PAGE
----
Rike Oman - Motor biking in Oman

Riding rules & tips

Biking Ettiquete - 10 Golden Rules of Group Desert Riding

Ian Greasby Feb-08

Of course rule books like this are boring but its not boring if you get lost or left behind with no water, a broken GPS, in the desert and need help.

1. Prepare your Bike and Yourself. Check your fuel tank range, tyre condition, clutch, chain, oil/water levels, GPS etc. Don’t let yourself and your mates down. Ensure you are fit enough and that you know approximately the route / bail options. Carry Mulkhia, Residents permit, cash at all times. Print a paper copy of the bike club members and ensure this paper copy is in your bag at all times. If your GSM fails you can ask a member of the public if you can use their GSM to call your friend…..but only if their number is on paper. (Do this now!)

2. Nominate a Leader, Buddies and Groups. Ultimately the leader should assign buddies if there are weak members to ensure weak riders are not all together. A plan should be made, a briefing given. Sounds rather boring but essential everyone knows where they are going and what is expected. Decisions to bail or continue are the leaders choice and he must take into account the weakest links requirements. Generally if riding in a big group then sub-groups should be made, maximum 4 members per group. You should ride together as sub-groups to ensure no-one gets lost. If riding in a small group make sure someone in Muscat knows where you are going (leave a map of GPS file), when you will be back, and when you want them to raise an alarm.

3. WATCH THE RIDER BEHIND YOU Look over your shoulder at least every km. If you can’t do this you are riding outside your comfort level, and should therefore slow down. If you do not do this, the person behind you is fully justified in punching you later.

4. Never leave the group behind you. If you loose the guy behind you, stop and wait. He’ll probably come soon once he’s picked up his bike from the crash! If not you must return to find him. The person in front of you should come back when he stops seeing you, so don’t worry about him. When riding back always stay to the right of the tracks. This will ensure no head-on collisions. If you suspect someone may be coming back for you (after a fall) ensure you are riding to the right of all tracks too – this way there will be all the tracks between you and your saviour and you will not crash.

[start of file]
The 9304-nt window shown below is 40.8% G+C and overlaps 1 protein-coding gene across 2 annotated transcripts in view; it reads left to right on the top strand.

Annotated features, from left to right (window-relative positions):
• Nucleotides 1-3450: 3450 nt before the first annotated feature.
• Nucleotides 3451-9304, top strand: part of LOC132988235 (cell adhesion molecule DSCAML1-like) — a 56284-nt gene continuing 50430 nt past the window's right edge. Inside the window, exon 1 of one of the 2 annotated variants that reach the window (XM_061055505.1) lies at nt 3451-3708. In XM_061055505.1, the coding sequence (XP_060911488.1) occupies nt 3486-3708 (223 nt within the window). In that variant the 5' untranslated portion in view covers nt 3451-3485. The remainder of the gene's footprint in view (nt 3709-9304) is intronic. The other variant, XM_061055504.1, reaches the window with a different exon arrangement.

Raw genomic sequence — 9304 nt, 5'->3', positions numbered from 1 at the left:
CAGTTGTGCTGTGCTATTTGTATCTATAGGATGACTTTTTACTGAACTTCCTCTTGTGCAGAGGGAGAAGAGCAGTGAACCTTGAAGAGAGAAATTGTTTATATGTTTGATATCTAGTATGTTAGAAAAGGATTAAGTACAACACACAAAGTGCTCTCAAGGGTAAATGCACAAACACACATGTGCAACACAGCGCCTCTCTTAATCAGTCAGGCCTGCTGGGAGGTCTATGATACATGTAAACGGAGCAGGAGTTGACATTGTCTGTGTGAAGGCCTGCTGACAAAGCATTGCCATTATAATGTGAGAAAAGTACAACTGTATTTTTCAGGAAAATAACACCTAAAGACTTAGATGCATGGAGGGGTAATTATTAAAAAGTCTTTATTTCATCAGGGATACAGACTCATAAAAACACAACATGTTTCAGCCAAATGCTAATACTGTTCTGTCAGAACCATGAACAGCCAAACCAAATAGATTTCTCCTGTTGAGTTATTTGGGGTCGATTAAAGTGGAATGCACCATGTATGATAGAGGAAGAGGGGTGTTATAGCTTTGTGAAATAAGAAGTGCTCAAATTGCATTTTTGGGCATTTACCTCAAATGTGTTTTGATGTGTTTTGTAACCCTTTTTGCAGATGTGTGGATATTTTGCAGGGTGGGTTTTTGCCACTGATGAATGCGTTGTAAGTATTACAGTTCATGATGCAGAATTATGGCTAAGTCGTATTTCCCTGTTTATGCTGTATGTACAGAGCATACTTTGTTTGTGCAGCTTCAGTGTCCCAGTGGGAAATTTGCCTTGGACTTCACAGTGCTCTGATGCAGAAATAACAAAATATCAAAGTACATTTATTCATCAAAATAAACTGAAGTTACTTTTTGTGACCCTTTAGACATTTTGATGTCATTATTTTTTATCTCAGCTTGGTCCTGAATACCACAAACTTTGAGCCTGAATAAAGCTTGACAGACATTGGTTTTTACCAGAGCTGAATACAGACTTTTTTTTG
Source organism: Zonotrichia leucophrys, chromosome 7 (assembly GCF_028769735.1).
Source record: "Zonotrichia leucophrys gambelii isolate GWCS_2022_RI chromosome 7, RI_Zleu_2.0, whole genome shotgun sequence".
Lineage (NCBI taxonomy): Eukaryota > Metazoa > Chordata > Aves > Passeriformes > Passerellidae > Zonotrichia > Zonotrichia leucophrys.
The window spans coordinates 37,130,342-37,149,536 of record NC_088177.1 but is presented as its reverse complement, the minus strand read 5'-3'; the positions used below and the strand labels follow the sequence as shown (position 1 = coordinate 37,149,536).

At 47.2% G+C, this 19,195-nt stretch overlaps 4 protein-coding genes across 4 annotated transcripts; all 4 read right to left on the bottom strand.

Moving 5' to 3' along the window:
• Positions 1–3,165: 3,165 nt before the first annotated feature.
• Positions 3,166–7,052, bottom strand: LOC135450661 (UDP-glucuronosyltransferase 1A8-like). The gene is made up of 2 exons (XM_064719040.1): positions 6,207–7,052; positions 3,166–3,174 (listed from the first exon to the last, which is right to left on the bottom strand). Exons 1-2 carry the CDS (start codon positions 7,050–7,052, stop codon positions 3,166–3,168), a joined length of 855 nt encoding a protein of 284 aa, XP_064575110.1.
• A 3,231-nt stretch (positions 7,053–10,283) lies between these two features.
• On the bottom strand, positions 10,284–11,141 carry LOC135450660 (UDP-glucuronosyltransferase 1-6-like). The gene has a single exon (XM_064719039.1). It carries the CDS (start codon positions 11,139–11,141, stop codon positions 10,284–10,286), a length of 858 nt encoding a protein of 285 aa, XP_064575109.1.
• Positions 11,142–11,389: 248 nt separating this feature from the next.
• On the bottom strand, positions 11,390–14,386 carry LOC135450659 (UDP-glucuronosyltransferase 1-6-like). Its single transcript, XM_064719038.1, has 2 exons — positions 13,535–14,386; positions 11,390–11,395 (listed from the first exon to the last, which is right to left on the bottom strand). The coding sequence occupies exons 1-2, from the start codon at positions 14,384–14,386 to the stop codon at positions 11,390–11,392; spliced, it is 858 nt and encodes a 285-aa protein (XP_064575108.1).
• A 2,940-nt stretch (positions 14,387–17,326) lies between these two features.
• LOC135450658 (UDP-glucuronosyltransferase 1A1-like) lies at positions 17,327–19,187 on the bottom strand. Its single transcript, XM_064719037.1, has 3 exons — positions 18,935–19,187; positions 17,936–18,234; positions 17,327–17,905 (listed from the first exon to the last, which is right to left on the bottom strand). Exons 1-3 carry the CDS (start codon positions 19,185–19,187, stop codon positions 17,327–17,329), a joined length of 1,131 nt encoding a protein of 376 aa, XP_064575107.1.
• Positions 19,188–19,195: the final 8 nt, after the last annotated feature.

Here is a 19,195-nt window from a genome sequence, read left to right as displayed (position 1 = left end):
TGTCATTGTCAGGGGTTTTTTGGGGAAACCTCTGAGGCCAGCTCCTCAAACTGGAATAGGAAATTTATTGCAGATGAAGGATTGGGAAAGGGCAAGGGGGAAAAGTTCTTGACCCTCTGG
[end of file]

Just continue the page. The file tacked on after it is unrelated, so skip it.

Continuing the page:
5. Never leave the group in front of you. If you feel the guys in front are too fast or going the wrong way, stop. They, following the rule above, will come back to you. Explain to them your thoughts. If they do not return after 10 mins, proceed slowly to the right of their tracks. They may have crashed and need you.

6. Ensure you have at least 3.0 litres of water in your camel back. You may also wish to carry extra in the form of salts in a 2nd camel bac. A 0.5 litre unopened water bottle is also a good idea to act as a reserve in case you suck your camelback dry. Think carefully how long and how far you will ride between water points. If in doubt strap water bottles to your bike. 1.0litre per hour is advised for beginners. Dates, energy bars and any non recreational drugs you may require should be carried. If you are on medicine let everyone know.

7. Carry a good spares/emergency pack. Minimum = space blanket, short nylon tow rope, pain killers, basic 1st aid kit, some nuts and bolts, fuses, tie-wraps, electrical tape. Tyre repair kit, tyre levers, inner tubes, chain breaker, mountain bike pump….knowledge of how to fix a puncture (Practice). Tools – make sure you have the tools required to fix your bike….. One day at home try fixing your bike with the tools you carry…. No point in taking spare inner tubes if you cant undo your axle bolt. Thuraya phone is a nice to have also, especially if going deep into the desert.

8. You must have a GPS with reserve batteries. The cable from your bike may fail, or your batteries fail, you must have spare ones). A compass (even a cheap tiny one) is a good idea also in case everything fails.

9. Print a map of your route, and associated waypoints so just in case things go wrong you can plan manually your way out. It’s even worth printing a few waypoints on paper so if you delete accidentally you can always put in important waypoints manually.

10. Beer and Curry. No ride is complete if beer and curry are not involved at some point. Do not even contemplate riding if neither of these will be involved at some point during the day or the night before.